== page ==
As a demonstration of what is perhaps Barack Obama’s greatest tightrope-walking trick in getting to the presidency, Zakaria gets Mottaki to comment on the issue of cooperating/negotiating with an Obama administration.
This diary is cross-posted at my blog.
Fareed Zakaria managed to get Iranian Minister of Foreign Affairs Manouchehr Mottaki to answer some real questions on camera about nukes and Israel, and CNN to air it. (They didn't even add a crawl that put "Iran" in quotes to emphasize that it's not quite a real country.) I don't entirely love Zakaria, but he's kind of a bad-ass these days.
As a demonstration of what is perhaps Barack Obama's greatest tightrope-walking trick in getting to the presidency, Zakaria in the clip above gets Mottaki to comment on the issue of cooperating/negotiating with an Obama administration.
Mottaki can barely contain the only true smile of the entire interview as he parses his own words, saying, basically, that answering affirmatively to that question has caused Obama trouble in the past (is he referring to Hamas' "endorsement?"), and he wouldn't want to cause such trouble so he won't answer.
But clearly, Iran favors the notion of Obama winning the presidency. Declining to respond in the way he did has the same sentiment as if he'd stated that, yes, his government would welcome a President Obama.
After seeing this, my inner wingnut couldn't help blurting out loud in a bad Middle-Eastern accent: "Are you kidding? US president with middle name 'Hussein'? Come on! You, FAREED, of all men, must understand! You high five me now, yes?"
Part of me can't wait until Obama visits the Middle East and Europe, just to demonstrate how far the US reputation can improve overnight. But then my mood snaps back and doubts whether such a sneak peek is really good at all for Obama, whether instead the voters will be vulnerable to right-wing nationalists' attempts back home to point to just such scenes as proof that Obama isn't American enough to be trusted.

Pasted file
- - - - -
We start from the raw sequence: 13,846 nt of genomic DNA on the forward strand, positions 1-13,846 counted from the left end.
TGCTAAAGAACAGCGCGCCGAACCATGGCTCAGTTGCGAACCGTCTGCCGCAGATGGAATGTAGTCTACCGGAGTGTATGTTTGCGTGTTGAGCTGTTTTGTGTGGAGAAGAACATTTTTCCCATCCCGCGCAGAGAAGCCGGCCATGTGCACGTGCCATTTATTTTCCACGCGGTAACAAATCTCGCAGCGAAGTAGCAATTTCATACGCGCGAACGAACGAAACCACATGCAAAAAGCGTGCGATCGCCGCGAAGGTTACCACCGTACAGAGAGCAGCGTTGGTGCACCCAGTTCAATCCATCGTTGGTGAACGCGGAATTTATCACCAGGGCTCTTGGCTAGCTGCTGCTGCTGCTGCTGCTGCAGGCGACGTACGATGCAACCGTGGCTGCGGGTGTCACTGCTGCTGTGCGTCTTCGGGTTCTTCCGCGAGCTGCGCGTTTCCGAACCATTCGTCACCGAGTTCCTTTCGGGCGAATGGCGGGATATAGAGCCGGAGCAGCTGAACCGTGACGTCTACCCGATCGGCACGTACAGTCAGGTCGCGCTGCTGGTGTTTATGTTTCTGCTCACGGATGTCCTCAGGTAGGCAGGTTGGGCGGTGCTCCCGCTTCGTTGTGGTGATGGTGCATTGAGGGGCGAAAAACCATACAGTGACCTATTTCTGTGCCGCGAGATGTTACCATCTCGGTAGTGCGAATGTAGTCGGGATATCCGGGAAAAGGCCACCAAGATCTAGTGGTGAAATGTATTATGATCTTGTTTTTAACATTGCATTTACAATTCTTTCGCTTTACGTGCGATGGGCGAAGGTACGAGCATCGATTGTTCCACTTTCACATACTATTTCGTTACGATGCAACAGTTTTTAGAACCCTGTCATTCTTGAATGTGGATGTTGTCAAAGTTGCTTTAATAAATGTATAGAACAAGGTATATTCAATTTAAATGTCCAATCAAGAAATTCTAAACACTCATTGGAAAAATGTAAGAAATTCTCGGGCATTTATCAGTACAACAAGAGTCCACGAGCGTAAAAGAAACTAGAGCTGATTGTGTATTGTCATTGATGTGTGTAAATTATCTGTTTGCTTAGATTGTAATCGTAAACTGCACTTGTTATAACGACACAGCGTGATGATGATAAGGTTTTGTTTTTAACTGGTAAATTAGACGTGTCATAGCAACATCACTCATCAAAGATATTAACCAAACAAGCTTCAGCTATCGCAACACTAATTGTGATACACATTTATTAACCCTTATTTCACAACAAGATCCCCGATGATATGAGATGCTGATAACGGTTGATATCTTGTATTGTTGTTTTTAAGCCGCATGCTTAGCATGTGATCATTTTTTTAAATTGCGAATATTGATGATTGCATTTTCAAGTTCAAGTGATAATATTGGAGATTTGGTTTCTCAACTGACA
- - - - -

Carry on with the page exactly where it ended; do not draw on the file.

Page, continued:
This internal conflict of mine is no doubt in part about a lingering (if futile) idealism that world politics could enter a new golden age; but realistically, it's very much about the two main ways that the US wields its influence in the oil region as our own economic crisis matures.
Specifically, the issue is whether the Middle East remains stable long enough to make any difference in our economic fate, or whether the Saudi and/or Iranian people overthrow their regimes due to sudden lack of oil-revenue handouts. A large portion of native Saudis don't have any skills and survive thanks to redestributionist oil budgets; Iran's leadership also does not enjoy popular support. Internal struggles that turn violent could halt oil flow while bracketing out US influence at a time when we're dealing with a perfect economic storm here at home.
Obama, even if only in symbol, could have a palliative effect through soft-power influence that creates room for regional diplomacy and cooperation in putting out some of the military fires that are largely ignited by perceived US intentions for long-term occupation of Iraq — the other, hard-type of influence that seems to have been our only contribution to the region in recent times.
It's not that a sudden boost of goodwill in the Middle East towards the US government would guarantee our ability to weather our economic troubles. But it would address one very significant factor which otherwise will complicate even further a matrix of systematic failures we're facing (which may very well prove, in total, beyond our ken to repair).